NA encourages recovery through a 12-step program with peer support to encourage drug and alcohol abstinence. The 12 Steps of Narcotics Anonymous are:

Step 1

“We admitted that we were powerless over our addiction—that our lives had become unmanageable.”

Step 2

“We came to believe that a power greater than ourselves could restore us to sanity.”

Step 3

“We made a decision to turn our will and our lives over the care of God as we understood Him.”

Step 4

“We made a searching and fearless moral inventory of ourselves.”

Step 5

“We admitted to God, to ourselves, and to another human being the exact nature of our wrongs.”

Step 6

“We were entirely ready to have God remove all these defects of character.”

Step 7

“We humbly ask Him to remove our shortcomings.”

Step 8

“We made a list of all persons we had harmed and became willing to make amends to them.”

Step 9

“We made direct amends to such people wherever possible, except when to do so would injure them or others.”

Step 10

“We continued to take personal inventory and when we were wrong promptly admitted it.”

Step 11

“We sought through prayer and meditation to improve our conscious contact with God as we understood Him, praying only for knowledge of His will for us and the power to carry that out.”

Step 12

“Having had a spiritual awakening as the result of these steps, we tried to carry this message to addicts and to practice these principles in all our affairs.”

What About God and Prayers?

Discussing God and including prayers at some meetings may surprise and even discomfort those new to NA. Even if the meeting is conducted in a church or other place of worship, NA is not primarily a Christian organization.

Members of NA are asked to acknowledge that they have no control over their addiction and that their recovery depends on a “higher power” as part of the NA 12 steps. This phrase is open to individual interpretation and can mean many different things. Some people choose to identify with God (in whatever manifestation or religion), while others do not. The NA program is spiritual, not religious.3

How Does NA Meetings Work?

Speakers or open discussions are the two common forms of NA meetings. An individual is permitted to share their own story during a speaker meeting. An open conversation is like a round table where everyone can briefly express their personal experiences. A particular subject or a passage from the “Basic Text” frequently serves as the starting point for discussion.

Visitors and newcomers will be encouraged to introduce themselves by their first names. This is a part of the commitment to privacy and anonymity. Typically, newcomers receive a handshake or hug and a welcome key tag. In most locations, it is traditional for members to form a circle to conclude meetings with a brief prayer or a NA reading.

Common Terms Used in NA Meetings

Common terms individuals will hear in an NA meeting include: 4

  • Basic Text—this is the text which outlines Narcotics Anonymous’ fundamental principles.
  • Closed meeting— is a meeting for those who may have a drug issue or are addicts
  • Higher Power—any supportive factor that encourages a member to stay sober and pursue recovery
  • Looking for relapse opportunities
  • IPs—information pamphlets
  • NA newcomers—new NA members
  • Open meeting—meeting that accepts everyone, including interested non-addicts
  • Relapse—when a recovery lapse leads to a temporary or sustained return to drug usage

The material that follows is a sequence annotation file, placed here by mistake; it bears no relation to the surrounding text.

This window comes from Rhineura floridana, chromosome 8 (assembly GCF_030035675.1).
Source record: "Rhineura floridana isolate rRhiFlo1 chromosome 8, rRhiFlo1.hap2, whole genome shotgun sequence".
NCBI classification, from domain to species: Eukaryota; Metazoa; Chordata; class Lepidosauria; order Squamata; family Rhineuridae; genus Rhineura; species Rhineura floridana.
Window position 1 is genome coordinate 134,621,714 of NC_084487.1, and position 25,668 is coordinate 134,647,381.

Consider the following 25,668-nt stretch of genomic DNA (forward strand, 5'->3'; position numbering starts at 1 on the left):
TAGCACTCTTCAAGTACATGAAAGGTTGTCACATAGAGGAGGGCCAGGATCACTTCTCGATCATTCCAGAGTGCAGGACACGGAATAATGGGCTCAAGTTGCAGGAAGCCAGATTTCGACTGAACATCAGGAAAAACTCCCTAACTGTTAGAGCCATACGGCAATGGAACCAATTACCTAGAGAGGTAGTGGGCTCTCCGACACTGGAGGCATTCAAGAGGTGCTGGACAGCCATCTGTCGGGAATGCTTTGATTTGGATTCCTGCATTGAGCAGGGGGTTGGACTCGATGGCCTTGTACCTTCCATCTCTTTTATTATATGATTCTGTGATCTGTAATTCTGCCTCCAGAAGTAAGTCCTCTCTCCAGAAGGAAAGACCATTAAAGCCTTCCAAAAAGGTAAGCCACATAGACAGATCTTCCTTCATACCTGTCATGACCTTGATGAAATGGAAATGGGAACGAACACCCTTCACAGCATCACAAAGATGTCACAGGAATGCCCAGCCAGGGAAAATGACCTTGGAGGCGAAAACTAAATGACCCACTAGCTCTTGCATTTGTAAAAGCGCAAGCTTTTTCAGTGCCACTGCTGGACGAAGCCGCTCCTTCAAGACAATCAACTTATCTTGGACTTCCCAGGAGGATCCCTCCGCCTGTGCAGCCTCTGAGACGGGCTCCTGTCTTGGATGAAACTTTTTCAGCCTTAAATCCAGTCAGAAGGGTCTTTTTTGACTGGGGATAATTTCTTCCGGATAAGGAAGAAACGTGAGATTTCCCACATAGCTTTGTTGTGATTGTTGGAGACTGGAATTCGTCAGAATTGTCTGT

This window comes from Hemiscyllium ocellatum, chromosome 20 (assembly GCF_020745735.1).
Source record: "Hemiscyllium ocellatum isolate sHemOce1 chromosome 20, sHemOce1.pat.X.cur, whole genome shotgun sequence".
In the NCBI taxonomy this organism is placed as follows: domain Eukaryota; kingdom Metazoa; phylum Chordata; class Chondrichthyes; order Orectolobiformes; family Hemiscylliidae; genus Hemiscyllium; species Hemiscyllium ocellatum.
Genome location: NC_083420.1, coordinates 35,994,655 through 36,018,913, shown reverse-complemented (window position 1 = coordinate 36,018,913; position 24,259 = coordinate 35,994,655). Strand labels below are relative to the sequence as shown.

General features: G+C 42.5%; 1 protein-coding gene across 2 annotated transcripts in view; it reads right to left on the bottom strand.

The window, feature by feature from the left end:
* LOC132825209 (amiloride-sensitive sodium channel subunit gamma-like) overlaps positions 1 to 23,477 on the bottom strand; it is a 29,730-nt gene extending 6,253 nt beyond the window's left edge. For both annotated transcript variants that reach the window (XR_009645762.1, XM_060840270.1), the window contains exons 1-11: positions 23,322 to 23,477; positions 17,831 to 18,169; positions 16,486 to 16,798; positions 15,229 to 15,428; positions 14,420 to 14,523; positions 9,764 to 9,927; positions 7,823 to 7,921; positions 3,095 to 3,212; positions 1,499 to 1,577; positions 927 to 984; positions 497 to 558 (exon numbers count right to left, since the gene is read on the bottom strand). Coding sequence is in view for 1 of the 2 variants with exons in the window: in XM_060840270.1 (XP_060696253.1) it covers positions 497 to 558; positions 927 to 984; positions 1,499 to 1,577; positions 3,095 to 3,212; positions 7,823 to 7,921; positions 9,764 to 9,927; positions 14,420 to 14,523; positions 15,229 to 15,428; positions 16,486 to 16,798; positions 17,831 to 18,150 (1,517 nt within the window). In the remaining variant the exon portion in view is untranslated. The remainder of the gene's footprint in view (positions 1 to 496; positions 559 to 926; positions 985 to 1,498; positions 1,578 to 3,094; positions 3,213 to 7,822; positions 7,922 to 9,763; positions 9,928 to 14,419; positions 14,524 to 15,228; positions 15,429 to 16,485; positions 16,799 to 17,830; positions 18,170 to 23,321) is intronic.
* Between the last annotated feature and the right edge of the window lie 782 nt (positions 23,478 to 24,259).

• Sharing—providing a firsthand account of addiction and recovery
  • Sponsor—an experienced participant who provides advice and support throughout the twelve Steps
  • Trusted servants—members who have service positions in NA

What Should You Bring to an NA Meeting?

An open mind is the most crucial thing attendees should bring to a NA meeting. People must have a sincere desire to overcome their addiction. They must have the willpower to get through their problems. Although one’s first NA meeting may not go as well as anticipated, perseverance and continued attendance at meetings will be possible until recovery.

How Do I Find NA Meetings?

Narcotics Anonymous is an international organization. Due to this, there are regional service committees that cover certain regions. These service committees offer information services over the phone and distribute literature and information about NA. Service committees offer meeting directories for those who need to find a meeting.

How to Find NA Meetings?

Visit the Narcotics Anonymous website to locate a local meeting when you’re prepared to attend your first meeting. Most days of the week, meetings take place throughout the day. Some meetings might take place virtually. Individuals can use applications to attend a virtual meeting or locate a nearby one. There is a NA Meeting Search app for iOS and Android.

How Frequent are NA Meetings?

NA meetings are held almost daily. How far along a person is in their recovery determines how frequently they attend NA meetings. If they think their lives are out of control, they can always choose to go to more meetings. People unfamiliar with the 12 Step program should attend as many meetings per week as possible.

How Long are NA Meetings?

An NA meeting typically lasts 60 to 90 minutes. Members are given a chance to speak and share their experiences during a discussion meeting. The average speaking period is under five minutes. There might also be readings or discussions in groups regarding specific subjects. Speaker gatherings allow participants to speak for longer periods.

Get Help for Alcohol and Drug Addiction at San Diego Detox

Contact San Diego detox for counseling if you are dealing with addiction issues. San Diego detox uses behavioral treatments to change alcohol and substance abuse behavior through counseling. The San Diego Detox clinic is located in an area that promotes and supports physical and emotional wellness.